Hi Zander -
When punching anything there is a burr on the "part" and the "scrap" and the direction of these two is always opposed.
Part burr is generally down and the scrap burr is generally up.
For most all punching applications, the part's burr is down because the punch that creates the part is in the upper portion of the punching machine generally called the "ram" (punch press, turret press, etc).
This does not disqualify a burr from being up like in the case when the part is punched down through a die (matrix). There are also conditions where a part's burr is "reversed", for example when the majority of a part is punched in a progressive die (burrs down) and then the part is taken off the carrier strip by being punched thru the lower die. This is not generally a good practice for other reasons not covered here.
In most of the cases, burr direction is down and it is a good practice to indicate this condition and to show a flat blank with the burr down. This is sometimes refered to as "viewed thru the upper" (ram). Alternately, "Burr Direction" is opposed to another thing which is called "Punch Direction". When the term "Punch Direction" is used, it implies that the burr will be on the OPPOSITE side.
In general, part burrs are considered acceptable within 10% of the part thickness, hence, a part of .060" thickness will generally be allowed to have burrs of up to .006" high.
When designing parts for high production (i.e. tooled) it is a good practice to indicate "Burr Side" or alternately "Punch Direction". It is also a good practice to form burrs to the "inside" of a bend particularly the smaller it gets. Because the "sheared" portion of a cut sheet metal part has a high burnish, cracks are less likely to form on the outiside of a bend (not to be confused with orange peeling). Burrs are also often formed to the inside of an enclosure for human safety reasons.
It is important for designeres to consider the significance of burrs in a high production setting and the divergence of punched features from the ideal model. Generally, none of the cut edges on a sheet metal part is square to the faces of the part.
A cut edge has Roll-Over (about 5% of the thickness), Shear (about 30% of the thickness), Break (The remaining % of the thickness) and Burr, potentially up to 10% of material.
It is generally not economically viable to have parts that are 100 burr free in any settings. Common strategies for burr management are:
1 - Know the burr liability and control the burr side by a callout based on the context of ones design. (cheapest option)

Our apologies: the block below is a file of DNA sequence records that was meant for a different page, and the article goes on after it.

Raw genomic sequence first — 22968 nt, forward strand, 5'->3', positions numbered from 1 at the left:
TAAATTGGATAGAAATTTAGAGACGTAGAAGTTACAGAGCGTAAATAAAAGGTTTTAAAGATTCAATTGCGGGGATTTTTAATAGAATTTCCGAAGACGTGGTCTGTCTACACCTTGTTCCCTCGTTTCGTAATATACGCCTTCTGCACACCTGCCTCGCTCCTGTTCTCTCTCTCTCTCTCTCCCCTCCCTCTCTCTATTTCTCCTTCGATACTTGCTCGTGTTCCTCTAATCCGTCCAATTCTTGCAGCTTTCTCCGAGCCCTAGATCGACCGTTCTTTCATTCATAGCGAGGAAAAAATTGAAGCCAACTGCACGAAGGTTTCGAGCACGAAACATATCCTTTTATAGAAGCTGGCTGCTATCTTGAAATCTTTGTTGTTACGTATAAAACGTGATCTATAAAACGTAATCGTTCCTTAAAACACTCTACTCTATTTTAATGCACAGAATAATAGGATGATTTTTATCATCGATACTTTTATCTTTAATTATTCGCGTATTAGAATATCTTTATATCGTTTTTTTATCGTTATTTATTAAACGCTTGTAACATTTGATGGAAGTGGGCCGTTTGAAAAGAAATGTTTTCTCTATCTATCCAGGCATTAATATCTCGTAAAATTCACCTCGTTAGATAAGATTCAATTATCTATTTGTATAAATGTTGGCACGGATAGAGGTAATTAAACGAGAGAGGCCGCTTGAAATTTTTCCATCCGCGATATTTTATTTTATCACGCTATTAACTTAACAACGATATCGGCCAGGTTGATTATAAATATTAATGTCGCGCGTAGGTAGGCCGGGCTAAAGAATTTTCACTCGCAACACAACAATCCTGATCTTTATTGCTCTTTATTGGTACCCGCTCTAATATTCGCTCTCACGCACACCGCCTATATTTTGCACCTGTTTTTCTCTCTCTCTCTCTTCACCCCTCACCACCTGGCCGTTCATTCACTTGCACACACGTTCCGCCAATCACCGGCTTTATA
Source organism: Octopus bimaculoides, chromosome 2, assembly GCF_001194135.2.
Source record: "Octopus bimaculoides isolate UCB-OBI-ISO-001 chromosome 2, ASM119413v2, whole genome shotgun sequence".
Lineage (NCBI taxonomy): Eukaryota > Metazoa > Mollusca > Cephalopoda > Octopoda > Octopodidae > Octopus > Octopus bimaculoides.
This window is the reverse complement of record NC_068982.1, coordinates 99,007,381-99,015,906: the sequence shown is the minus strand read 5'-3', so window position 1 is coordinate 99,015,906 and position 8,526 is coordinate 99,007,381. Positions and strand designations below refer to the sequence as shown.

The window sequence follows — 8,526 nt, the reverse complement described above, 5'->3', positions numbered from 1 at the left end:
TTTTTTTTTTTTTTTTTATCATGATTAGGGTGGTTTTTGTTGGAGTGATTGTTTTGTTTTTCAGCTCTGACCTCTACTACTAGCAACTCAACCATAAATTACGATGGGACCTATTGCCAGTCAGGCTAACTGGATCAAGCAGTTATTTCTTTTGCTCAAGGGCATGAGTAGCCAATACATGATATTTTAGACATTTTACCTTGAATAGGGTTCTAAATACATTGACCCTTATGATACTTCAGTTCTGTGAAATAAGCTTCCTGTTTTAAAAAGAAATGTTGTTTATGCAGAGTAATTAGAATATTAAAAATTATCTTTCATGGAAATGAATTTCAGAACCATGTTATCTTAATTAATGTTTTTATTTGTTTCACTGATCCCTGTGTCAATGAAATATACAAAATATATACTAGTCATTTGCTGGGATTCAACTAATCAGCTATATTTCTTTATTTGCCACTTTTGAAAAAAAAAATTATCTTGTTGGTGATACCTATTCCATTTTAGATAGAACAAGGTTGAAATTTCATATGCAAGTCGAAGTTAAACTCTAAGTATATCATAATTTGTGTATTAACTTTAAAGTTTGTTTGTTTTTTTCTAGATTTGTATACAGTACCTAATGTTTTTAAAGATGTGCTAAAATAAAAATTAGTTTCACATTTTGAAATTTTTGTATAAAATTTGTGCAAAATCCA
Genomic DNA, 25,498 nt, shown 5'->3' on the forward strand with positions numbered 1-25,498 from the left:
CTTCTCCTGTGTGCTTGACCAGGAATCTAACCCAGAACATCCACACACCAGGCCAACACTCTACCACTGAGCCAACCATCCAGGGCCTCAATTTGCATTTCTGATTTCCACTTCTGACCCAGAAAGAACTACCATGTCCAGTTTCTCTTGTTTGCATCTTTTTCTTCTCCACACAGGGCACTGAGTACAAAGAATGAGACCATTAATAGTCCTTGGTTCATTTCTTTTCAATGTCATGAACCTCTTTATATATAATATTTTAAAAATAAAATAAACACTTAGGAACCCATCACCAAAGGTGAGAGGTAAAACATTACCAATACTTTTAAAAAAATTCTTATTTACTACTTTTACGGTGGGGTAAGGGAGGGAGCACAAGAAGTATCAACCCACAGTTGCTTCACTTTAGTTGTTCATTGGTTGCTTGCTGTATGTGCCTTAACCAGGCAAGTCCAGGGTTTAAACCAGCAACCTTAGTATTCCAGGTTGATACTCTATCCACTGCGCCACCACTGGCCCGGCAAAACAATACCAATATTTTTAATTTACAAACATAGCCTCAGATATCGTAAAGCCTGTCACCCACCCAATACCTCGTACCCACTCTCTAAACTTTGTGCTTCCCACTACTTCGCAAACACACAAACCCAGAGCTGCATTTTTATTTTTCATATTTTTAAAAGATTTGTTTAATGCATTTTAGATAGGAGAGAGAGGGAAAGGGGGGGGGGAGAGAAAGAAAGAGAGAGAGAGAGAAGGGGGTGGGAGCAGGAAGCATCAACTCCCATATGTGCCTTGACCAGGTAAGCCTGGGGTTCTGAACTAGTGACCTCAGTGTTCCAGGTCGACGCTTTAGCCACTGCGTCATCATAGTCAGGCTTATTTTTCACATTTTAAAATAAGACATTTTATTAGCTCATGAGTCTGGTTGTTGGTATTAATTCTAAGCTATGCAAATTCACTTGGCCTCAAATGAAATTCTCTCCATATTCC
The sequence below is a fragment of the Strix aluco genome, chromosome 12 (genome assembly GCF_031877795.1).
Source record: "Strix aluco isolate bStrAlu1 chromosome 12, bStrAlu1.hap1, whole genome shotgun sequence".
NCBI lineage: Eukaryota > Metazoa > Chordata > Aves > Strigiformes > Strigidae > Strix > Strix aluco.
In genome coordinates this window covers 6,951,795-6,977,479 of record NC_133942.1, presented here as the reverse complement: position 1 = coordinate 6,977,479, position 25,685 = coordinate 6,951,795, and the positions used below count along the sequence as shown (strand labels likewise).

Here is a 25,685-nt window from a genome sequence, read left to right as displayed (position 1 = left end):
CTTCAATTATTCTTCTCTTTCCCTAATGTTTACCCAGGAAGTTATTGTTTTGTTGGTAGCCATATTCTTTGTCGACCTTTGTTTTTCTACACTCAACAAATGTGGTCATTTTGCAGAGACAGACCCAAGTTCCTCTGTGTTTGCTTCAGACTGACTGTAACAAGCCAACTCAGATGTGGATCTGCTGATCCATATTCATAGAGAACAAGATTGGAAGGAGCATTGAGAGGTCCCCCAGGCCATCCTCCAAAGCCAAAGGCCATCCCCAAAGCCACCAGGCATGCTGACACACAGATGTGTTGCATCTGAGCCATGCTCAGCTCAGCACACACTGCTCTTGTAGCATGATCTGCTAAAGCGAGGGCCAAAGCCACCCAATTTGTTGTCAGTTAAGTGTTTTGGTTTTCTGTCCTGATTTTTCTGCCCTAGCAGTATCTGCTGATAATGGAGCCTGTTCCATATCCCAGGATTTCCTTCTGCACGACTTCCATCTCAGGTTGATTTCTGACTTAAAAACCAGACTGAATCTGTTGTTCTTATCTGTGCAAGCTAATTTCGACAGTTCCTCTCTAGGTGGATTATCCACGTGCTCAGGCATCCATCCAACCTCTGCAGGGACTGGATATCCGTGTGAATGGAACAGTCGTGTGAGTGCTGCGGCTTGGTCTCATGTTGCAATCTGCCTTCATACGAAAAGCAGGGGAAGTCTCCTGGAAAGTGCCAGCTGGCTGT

2 - Secondary op tumbling (not generally bad for smaller parts and a good option for parts handled by humans). This may be done in the flat state or in the formed state.
3 - A sanding process known as "Time Saving" - this is where the parts are run between sanding belts - not to bad, but this must be done in the flat state. The edges are still a bit sharp, but have no protruding burrs. Another thing similar to this is called DQ sanding and gives a circular looking surface.
4 - Burr flattening within tooling. This is often accomplished by a hardened bottoming block in a progressive die or sometimes is a hidden extra of a forming process that "bottoms" on the part, but only in the area that is contacted in a tool. Again, this is a "no protrusion" item like the above and is not relatively costly (only needs tooling real estate) since it is part of the progressive stampig op.
5 - Coin Burr within tooling - This is where a part edge is actually coined. Generally, a countouring die is needed and this die has a .015 radius with a 10 degree "lead-in" and an upper anvil block that coins the burr. This is a true safety edge and will generally not cut people, but it is expensive to implement in tooling. If this type of feature is used, a straight edge will be less espensive that an irregular contour. A straight edge can be ground much like a conventional form block profile (I.e. it is a "cylindrical" body), but a contoured edge must generally be hard machined with carbide (blocks are hard A2 or similar tool steel - rc58-60) or conventional EDM'd. Alternately these are finished soft and the distortion engendered by heat treating is tolerated. In any case, implementing a coin burr process gets expensive fast. Additionally, it is common practice to implement a "balancing" coin to keep the part from pushing away during coining (inevitable but a balance keeps the coin crisp along a long edge fopr example).
6 - Electropolish - In this process the part is dipped in a conductive vat of stuff and electrically polished (kind of electrically eroder). The burrs generally die and the part gets a higher sheen.
7 - Human Deburring Labor - Be prepared to pay dearly . . . In any case, that's a little ditty on burrs.
In a low production environment (laser), laser slag is often present were burrs would be, but it is usually remedied by Time Saving. In a low to medium (turret press) burrs are present and commonly there are "spike burrs" that come from line-to-line shearing.
Personally, I wish that solidworks had a "model embedded" burr side annotation, but doubt that it would ever make it into the program - it's too much of a "real world" need (Sarcastic Smile) .
Short answer - be aware that burrs are there and thay can effect your design if uncontrolled.